2 July 2020
Two companies have dominated business news in Singapore and beyond over the past months. In June, financial services provider Wirecard found itself at the centre of a financial scandal with ramifications beyond its native Germany after it reported 1.9 billion Euros in missing cash. Closer to home, Singapore-based commodity trader Hin Leong was in April was found to have hid up to US$800 million in losses.
What both these cases have in common – aside from the sheer scale of financial mismanagement – is that they both adhere to a well-known economic theory called the Matthew principle, which describes the phenomenon of cumulative advantage. In short, the principle is based around the idea that the rich get richer and the poor get poorer, or that those who already have status and wealth are often placed in situations where they gain more, while those that don’t will typically struggle to achieve more.
The principle was conceived by sociologist Robert Merton and while slightly dated, it is still interesting in the context of how capitalist corporations and their stakeholders behave. It broadly outlines the often-unrealistic expectations of profitability and growth that investors can have, as well as the unsustainable and dangerous measures that companies will undertake in order to meet them.
We have seen this manifest in the revelations at both Wirecard and Hin Leong, where elaborate fraud of the highest order was revealed to have gone unchecked for many years. There are undoubtedly many questions from regulators as to how the respective CEOs Lim Ooi Kuin and Markus Braun were allowed to operate with such freedom in their companies, especially when the rot was already festering so deeply. What happened to internal compliance and controls? How did their auditors not pick this up? Who was complicit in the wrongdoing? Why did they not flag this earlier?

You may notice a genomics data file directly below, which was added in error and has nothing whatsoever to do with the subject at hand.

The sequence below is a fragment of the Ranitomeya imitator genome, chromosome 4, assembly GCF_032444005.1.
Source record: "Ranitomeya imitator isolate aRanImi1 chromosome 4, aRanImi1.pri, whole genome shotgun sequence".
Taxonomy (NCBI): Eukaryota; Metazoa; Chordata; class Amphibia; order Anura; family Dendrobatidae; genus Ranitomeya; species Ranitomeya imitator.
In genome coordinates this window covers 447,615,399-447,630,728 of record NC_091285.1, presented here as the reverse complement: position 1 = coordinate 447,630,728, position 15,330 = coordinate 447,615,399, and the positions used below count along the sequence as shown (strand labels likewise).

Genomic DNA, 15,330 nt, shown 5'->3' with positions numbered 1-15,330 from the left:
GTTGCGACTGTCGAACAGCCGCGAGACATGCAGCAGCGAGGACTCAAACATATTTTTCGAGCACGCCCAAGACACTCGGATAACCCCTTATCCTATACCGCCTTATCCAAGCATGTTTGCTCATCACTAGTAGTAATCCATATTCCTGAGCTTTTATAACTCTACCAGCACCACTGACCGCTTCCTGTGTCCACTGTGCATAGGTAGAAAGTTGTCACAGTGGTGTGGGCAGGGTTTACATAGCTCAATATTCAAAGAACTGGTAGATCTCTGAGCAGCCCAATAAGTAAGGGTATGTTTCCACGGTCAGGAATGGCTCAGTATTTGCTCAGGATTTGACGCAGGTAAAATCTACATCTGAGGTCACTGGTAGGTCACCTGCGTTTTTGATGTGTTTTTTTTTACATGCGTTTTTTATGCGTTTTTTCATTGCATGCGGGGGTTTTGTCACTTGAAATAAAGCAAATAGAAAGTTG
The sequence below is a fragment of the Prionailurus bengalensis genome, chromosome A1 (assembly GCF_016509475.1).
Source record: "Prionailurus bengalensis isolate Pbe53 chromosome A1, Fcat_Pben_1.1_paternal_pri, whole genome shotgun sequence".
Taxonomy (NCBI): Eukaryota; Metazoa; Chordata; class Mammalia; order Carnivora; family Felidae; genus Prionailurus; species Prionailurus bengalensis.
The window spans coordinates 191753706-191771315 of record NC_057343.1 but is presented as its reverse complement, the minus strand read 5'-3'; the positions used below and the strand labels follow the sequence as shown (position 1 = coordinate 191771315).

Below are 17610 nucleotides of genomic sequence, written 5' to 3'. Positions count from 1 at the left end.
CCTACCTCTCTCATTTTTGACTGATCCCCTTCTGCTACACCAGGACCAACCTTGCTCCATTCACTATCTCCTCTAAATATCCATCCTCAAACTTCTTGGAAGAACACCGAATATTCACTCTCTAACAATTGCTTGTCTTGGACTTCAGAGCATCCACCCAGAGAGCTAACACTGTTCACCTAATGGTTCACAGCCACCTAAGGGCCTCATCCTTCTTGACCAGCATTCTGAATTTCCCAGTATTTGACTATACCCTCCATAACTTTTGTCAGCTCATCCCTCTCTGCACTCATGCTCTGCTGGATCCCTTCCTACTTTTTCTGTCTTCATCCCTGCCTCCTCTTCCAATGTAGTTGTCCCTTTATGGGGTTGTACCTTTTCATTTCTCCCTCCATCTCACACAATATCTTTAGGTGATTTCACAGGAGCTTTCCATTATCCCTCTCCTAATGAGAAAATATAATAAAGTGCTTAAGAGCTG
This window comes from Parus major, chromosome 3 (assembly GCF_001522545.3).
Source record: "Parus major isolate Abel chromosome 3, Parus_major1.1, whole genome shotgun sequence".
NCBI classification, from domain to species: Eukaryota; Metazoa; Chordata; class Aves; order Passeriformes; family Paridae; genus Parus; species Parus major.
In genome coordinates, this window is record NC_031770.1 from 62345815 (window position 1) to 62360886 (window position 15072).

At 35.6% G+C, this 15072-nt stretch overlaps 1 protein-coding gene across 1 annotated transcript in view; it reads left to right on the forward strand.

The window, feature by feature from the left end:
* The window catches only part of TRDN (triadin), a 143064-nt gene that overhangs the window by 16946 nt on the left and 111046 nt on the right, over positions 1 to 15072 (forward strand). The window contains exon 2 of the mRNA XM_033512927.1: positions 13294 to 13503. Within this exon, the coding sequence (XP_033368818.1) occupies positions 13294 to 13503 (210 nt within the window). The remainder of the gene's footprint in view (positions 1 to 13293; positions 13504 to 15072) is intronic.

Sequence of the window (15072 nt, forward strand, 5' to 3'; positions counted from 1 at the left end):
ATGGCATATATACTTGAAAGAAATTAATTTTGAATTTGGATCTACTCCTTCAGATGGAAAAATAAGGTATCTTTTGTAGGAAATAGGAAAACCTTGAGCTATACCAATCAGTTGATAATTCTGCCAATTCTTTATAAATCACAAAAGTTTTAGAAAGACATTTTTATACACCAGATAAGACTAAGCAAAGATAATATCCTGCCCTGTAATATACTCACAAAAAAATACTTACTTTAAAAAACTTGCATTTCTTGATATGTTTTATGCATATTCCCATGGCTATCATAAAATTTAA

Yet, the truth is that it was detected, but was ultimately disregarded by the shareholders of the company. When the Financial Times’s Dan McCrum first lifted the hood on Wirecard’s malfeasance, it was fiercely denied by the company and ridiculed by shareholders. In Hin Leong’s case, the early warning signs were evident when the founder continued to ask banks for more money to bet on the price of oil.
In hindsight, it is easy to attribute some degree of greed or hubris to have led these companies to the choices that they made. However, a contrarian view is that they chose to gamble to correct their earlier missteps and move out of hidden losses. The road to ruin is paved with good intentions after all and the prudent action of either company raising a mea culpa much earlier on when losses were minimal and perhaps even manageable was deemed unacceptable. This highlights the difficulty in communicating adversity in our fast-paced and high-stakes modern business environment.
We all know what happens next. They lost, spectacularly, and Singapore’s status as an oil trading hub as well as its reputation as a thriving fintech destination will be damaged. In Hin Leong’s case, the oil market has been on a steady decline for many years already due to a variety of macro-economic factors, so this might yet be another nail in the coffin.
However, Wirecard’s demise will sadly only reinforce perceptions of fintech as a “live fast, die fast” industry – one that is vaunted by investors for growth but ends up growing too fast for its own good. This is something that the fintech industry must progressively work towards changing.
One can’t help but feel that the aftermath of these major corporate scandals is steeped heavily in déjà vu. The investigations that follow will naturally conclude with regulators pledging to tighten controls and never allowing this to happen again.
However, until we can increase focus on the need for businesses to operate both profitably and also sustainably, as well as communicate business challenges transparently and confidently, we will not have abundance and other examples of everything being taken away will persist.
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